Gunby Hall 2014 019

We briefly left this part of the walled garden to look out across the manicured lawns and chat to one of the garden volunteers before heading back into the second part of the walled gardens, which is home to the vegetable section of the garden. I loved seeing the baby figs growing on top of the wall as we entered this garden, as well as ‘fried egg’ like flowers lining the graveled paths and an artichoke growing on top of spiky leaves! We also saw some more beautiful roses along the back wall before heading out of the walled gardens and following a stream towards St Peter’s church which is nestled at the back of Gunby’s grounds.

Gunby Hall 2014 031

After exploring the quaint church we headed back round the left hand side of Gunby hall, which offers great views of the hall’s beautiful architecture especially it’s red brick exterior, dated lead pipes and large windows. We concluded our tour around the grounds and gardens at the front of the hall where you are able to look out across the surrounding pasture and woodland in the distance.

Gunby Hall

We headed back into the coach buildings courtyard through an ornate black iron gate before admiring the Victorian north extension which is dated near the roof. On entering the hall we were met by a volunteer who had the cutest long haired dachshund puppy, named snookie! (I have a tiny obsession with dachshunds…). After exploring the narrow hallway, which included a large grandfather clock and a panorama painting of Rome, we headed into the sitting room. We were greeted by the amazing sound of a gentleman playing the family’s piano and a lovely volunteer who informed us that many of the portraits covering the walls were members of the Messingberd family. I particularly enjoyed seeing portraits of two family members (Husband and wife) at a young age and then again later in life – it was really interesting to see the likenesses between the portraits. Continuing on upstairs, one of my favourite rooms was the grey room, which was decorated with beautiful oriental styled wallpaper covered in birds. A lot of the wallpaper in the house is actually William Morris and, as with most wall paper of the time, was originally made using lead, mercury and arsenic paint (However, we were informed that non toxic copies are now available!).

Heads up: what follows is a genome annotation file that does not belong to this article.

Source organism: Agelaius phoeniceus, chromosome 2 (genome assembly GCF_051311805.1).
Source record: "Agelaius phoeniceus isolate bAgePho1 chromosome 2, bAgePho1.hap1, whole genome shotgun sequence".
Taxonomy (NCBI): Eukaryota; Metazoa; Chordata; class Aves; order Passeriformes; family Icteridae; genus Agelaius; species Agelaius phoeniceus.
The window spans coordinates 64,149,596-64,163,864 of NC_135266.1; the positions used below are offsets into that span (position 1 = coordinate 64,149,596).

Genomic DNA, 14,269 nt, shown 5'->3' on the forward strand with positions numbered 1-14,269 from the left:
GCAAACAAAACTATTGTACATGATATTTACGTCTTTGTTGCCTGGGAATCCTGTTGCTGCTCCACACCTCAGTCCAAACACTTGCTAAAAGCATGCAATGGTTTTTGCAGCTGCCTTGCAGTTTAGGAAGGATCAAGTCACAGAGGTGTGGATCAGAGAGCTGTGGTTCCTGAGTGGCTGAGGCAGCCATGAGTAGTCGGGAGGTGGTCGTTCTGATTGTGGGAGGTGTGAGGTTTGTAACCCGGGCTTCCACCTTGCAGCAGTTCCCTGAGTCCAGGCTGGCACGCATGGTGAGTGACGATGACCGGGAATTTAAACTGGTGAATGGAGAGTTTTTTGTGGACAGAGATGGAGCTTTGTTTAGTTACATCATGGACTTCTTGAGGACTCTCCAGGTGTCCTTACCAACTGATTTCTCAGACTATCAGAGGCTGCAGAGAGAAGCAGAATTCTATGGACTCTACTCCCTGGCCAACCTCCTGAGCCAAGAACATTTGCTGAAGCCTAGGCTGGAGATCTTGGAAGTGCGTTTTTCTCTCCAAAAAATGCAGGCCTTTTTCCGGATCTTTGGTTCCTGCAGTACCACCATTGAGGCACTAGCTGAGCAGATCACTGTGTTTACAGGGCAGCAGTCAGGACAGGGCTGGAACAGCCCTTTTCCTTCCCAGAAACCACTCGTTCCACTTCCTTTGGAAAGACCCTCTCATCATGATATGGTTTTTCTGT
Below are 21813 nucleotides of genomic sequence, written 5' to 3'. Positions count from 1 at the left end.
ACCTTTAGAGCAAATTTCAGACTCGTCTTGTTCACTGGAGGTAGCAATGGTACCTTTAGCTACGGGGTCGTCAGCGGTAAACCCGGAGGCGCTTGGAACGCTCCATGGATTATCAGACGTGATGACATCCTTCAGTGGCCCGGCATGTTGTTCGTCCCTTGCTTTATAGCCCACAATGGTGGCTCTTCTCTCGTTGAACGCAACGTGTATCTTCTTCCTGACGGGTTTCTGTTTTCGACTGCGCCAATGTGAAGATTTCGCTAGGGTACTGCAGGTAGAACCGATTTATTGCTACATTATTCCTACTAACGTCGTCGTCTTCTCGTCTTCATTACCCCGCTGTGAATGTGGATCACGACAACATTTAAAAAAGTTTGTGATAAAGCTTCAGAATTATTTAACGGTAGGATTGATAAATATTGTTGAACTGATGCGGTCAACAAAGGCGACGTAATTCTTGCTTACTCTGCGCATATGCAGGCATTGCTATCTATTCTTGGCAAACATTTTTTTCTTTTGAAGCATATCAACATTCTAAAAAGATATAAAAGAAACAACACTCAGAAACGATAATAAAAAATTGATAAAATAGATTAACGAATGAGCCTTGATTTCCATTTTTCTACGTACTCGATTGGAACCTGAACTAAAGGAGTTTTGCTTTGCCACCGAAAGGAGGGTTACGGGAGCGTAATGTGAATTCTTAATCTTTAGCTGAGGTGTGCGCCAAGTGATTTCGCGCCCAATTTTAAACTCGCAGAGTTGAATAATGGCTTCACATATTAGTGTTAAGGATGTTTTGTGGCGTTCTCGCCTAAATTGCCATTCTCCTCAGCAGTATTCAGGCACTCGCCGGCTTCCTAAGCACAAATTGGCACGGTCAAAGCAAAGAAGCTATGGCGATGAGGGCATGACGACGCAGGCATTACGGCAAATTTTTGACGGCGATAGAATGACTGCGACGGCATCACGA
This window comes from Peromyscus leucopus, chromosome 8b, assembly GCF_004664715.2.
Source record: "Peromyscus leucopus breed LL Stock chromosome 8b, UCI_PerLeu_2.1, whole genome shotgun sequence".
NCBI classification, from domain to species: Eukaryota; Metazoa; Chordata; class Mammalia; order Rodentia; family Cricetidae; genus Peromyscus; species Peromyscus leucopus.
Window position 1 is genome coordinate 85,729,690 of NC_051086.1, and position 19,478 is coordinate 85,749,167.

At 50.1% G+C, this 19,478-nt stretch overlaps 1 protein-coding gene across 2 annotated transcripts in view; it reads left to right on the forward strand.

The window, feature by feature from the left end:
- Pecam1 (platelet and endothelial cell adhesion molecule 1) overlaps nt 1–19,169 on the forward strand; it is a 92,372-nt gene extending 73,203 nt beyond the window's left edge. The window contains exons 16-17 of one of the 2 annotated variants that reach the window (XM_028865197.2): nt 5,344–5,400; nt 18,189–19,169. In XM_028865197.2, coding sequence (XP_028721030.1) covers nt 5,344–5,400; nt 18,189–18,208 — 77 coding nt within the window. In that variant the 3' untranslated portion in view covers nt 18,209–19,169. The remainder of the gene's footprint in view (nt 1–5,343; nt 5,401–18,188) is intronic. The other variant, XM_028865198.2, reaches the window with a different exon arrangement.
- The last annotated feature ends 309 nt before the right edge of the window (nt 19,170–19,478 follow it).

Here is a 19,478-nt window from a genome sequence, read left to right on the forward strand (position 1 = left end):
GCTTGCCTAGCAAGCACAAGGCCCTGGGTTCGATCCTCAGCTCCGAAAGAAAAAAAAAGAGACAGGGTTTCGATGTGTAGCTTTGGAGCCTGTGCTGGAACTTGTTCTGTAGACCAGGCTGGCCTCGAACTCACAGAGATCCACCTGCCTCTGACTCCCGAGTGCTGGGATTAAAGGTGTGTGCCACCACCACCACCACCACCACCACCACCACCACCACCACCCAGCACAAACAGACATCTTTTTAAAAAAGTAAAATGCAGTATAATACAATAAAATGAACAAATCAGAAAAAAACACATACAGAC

Gunby Hall 2014 046